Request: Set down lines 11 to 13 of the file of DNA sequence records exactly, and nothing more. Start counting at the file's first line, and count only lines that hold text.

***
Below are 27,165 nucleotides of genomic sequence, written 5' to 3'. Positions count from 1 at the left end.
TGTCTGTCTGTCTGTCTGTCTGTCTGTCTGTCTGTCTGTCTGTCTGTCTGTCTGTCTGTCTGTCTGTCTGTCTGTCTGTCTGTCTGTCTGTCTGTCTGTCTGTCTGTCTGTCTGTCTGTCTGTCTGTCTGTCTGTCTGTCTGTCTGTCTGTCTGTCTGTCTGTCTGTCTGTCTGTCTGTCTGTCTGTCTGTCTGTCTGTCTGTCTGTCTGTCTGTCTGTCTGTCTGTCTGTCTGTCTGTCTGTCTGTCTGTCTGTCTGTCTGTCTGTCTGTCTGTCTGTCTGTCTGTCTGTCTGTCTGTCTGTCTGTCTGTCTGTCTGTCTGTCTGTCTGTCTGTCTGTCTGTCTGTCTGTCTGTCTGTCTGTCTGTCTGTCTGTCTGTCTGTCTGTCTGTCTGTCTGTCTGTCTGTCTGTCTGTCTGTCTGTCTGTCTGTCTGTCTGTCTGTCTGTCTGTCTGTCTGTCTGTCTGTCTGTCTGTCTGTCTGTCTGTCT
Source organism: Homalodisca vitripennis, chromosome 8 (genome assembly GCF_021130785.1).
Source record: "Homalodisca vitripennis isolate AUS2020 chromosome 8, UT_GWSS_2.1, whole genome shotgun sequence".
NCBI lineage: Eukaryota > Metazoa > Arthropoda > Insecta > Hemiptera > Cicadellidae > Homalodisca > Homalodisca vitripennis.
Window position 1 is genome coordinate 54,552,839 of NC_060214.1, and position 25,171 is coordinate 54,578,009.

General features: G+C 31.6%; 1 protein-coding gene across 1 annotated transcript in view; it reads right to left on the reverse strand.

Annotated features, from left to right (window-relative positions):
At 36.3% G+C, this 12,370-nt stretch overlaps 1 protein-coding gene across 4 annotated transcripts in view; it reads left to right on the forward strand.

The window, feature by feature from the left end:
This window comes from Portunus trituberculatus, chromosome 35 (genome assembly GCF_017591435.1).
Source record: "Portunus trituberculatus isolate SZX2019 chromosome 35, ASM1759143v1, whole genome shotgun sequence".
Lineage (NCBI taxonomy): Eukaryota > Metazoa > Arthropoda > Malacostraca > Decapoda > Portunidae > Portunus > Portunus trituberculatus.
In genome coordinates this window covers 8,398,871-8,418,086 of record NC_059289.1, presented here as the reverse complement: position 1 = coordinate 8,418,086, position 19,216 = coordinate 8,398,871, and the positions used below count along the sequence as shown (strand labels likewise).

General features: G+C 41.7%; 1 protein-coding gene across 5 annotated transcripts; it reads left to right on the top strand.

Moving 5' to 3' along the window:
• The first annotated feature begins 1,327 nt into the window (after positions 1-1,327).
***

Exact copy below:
This window comes from Portunus trituberculatus, chromosome 35 (genome assembly GCF_017591435.1).
Source record: "Portunus trituberculatus isolate SZX2019 chromosome 35, ASM1759143v1, whole genome shotgun sequence".
Lineage (NCBI taxonomy): Eukaryota > Metazoa > Arthropoda > Malacostraca > Decapoda > Portunidae > Portunus > Portunus trituberculatus.